5 Roles the San Francisco 49ers Need to Improve in the 2nd Half

Bryan Knowles@BryknoContributor IIINovember 9, 2013

5 Roles the San Francisco 49ers Need to Improve in the 2nd Half

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    The San Francisco 49ers find themselves coming off of their bye week in an enviable situation. Having won five straight games, they sit a game-and-a-half behind Seattle in the NFC West and are primed to make a push into the playoffs.

    At the same time, however, you have to take the greater context into play when viewing San Francisco's recent win streak. The five teams the 49ers have faced have a combined record of 13-24; it hasn't exactly been a murderer's row of a schedule. There's still room for improvement—some players will have to improve upon their first-half performance if San Francisco is going to catch and pass its rivals in the division or conference.

    Here are five positions that need better production over the last half of 2013.

2nd Tight End

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    Last season, the 49ers used two or more tight ends on 57 percent of their offensive stats, third most in the league. While Delanie Walker offered hands of stone in the passing game, he was a dominant blocker, freeing up Vernon Davis to run pass routes down the field. It was a major part of the 49ers offense, and something that distinguished them from most other teams. By comparison, they rarely went to three-wide receiver sets, instead letting their two versatile tight ends work out of the slot.

    Walker's gone now, having signed a big contract in Tennessee, and his replacement has been rookie Vance McDonald, taken in the second round of the draft out of Rice. McDonald was touted as a younger, cheaper, more talented version of Walker, with the added ability to catch passes; there was a lot of hope that he'd slide into the lineup without missing a beat.

    So far, however, McDonald hasn't quite lived up to his billing. Even with so many starting receivers out, McDonald's only caught six passes. It's not a lack of opportunity, either, as he's been on the field more than half the time, running over 100 pass routes. With so much focus being on Davis and Anquan Boldin, opportunities have been there; he just hasn't made the most of them.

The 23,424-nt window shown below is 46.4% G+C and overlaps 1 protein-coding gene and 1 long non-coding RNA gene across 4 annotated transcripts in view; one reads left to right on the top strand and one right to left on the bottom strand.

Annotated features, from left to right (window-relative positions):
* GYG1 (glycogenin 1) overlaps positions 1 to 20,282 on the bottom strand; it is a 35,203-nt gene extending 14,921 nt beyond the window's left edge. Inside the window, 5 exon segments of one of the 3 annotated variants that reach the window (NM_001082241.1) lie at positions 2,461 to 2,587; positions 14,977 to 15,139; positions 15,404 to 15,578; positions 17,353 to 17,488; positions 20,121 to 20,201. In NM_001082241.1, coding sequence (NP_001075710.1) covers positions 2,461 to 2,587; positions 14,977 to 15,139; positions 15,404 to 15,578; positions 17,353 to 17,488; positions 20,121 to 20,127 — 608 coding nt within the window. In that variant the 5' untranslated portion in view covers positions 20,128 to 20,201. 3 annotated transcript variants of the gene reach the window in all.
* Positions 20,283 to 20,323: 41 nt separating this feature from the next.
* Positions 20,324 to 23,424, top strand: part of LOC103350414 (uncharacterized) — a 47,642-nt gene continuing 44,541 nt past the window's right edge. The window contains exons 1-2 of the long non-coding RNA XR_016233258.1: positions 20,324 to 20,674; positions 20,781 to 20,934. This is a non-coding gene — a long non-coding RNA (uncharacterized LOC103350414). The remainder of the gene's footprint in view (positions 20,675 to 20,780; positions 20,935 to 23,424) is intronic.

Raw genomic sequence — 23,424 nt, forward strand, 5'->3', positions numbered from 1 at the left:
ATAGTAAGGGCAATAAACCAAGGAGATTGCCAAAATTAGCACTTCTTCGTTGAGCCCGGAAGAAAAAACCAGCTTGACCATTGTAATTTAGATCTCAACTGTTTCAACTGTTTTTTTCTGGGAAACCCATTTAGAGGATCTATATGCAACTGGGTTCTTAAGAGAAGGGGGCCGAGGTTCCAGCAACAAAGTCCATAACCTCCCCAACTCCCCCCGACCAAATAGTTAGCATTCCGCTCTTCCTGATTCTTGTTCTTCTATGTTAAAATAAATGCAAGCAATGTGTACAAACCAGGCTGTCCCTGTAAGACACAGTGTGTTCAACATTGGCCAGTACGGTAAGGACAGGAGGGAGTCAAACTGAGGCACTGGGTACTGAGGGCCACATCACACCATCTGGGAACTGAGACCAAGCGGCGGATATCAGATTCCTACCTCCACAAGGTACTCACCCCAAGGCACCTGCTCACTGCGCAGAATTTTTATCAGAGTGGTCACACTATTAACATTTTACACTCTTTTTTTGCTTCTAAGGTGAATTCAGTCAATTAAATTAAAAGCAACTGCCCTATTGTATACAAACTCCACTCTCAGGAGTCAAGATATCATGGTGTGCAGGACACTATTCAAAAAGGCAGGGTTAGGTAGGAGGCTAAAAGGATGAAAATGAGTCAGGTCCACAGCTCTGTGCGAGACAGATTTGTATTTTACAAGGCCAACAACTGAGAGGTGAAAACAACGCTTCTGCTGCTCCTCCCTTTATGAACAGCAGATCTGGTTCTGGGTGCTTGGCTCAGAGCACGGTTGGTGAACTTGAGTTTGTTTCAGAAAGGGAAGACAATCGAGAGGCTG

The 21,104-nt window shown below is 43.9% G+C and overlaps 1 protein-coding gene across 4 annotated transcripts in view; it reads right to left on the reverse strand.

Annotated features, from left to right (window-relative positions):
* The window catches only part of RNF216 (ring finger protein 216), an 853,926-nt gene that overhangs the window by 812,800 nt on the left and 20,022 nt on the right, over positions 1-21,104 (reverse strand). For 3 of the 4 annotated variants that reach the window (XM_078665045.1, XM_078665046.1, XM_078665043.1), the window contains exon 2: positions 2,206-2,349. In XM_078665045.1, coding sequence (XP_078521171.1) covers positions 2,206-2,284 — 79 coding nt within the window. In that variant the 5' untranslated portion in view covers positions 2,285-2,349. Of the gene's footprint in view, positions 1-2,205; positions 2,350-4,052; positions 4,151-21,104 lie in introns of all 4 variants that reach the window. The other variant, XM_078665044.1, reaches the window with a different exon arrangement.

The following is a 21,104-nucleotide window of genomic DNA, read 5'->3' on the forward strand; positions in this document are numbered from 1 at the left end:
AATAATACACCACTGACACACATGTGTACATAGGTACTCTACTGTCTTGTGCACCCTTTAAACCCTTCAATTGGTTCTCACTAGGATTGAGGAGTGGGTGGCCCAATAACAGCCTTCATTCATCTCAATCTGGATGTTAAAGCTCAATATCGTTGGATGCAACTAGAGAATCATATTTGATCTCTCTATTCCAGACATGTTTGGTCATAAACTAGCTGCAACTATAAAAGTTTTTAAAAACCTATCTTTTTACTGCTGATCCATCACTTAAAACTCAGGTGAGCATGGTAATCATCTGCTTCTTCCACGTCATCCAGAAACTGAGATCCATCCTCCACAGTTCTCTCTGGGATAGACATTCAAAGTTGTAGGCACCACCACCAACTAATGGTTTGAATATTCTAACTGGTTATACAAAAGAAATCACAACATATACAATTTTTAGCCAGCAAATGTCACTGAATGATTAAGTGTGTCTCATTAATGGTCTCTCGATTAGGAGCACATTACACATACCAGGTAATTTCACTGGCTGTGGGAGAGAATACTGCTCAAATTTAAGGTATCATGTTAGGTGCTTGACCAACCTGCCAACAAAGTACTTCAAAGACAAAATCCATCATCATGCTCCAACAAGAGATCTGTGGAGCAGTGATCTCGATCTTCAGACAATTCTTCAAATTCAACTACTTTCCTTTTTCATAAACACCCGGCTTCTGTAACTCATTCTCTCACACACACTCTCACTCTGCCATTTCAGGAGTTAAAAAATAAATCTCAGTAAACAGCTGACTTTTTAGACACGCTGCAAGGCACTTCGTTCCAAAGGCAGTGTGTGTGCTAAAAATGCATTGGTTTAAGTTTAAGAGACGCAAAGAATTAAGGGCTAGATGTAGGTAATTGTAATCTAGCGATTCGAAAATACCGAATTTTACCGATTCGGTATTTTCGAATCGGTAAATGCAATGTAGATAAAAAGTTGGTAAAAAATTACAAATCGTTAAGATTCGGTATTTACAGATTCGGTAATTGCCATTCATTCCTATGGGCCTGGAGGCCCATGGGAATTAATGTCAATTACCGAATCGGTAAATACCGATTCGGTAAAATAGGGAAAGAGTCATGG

The 49ers, on the other hand, are happy with his development. Greg Roman was asked about the rookie's development last month and had this to say, Bill Williamson of ESPN.com:

    We’ve asked a lot of him the past couple weeks, really the past three weeks; we couldn’t be more pleased with how he’s done. And really expect him to take those kinds of steps moving forward. The one thing you notice about players is everybody’s going to make mistakes as a rookie. That’s a fact. And do you repeat those mistakes? Thus far, he’s done a great job of learning from the good, the bad and the ugly and moving on a better football player. So, he’s done a really nice job and it needs to continue.

    For the 49ers to really unleash their two-tight end sets, McDonald needs to keep making those strides. As it stands now, the second tight end position has taken steps back from last year's Super Bowl season.

2nd Wide Receiver

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    Opposing defenses have been able to double- or even triple-team Anquan Boldin and Vernon Davis because of the complete lack of production from any other wide receiver on the team. Here is the complete breakdown of wide receivers this season for San Francisco:

    PlayerThrown atReceptionsCatch %YardsTDs
    Anquan Boldin593864.4%5512
    Kyle Williams251144.0%1080
    Jonathan Baldwin5360.0%280
    Quinton Patton3133.3%00
    Marlon Moore3133.3%60

    That's a disaster.

    No other team has that low level of production for its second receiver; Baltimore, Dallas, Green Bay, Jacksonville, Minnesota, New England, New York Jets and St. Louis all have four receivers with more receptions than Williams. While the 49ers have been able to get by when they've built a big lead by leaning on their run game, if they find themselves in a situation where they have to throw from behind, they'll find themselves short of weapons.

    Fortunately, help is on the way. Mario Manningham is scheduled to come back Sunday against Carolina, with Michael Crabtree not too far behind. San Francisco needs both of them to provide even a fraction of their pre-injury levels of performance, because what the 49ers have been getting out of their second slot has simply been unacceptable.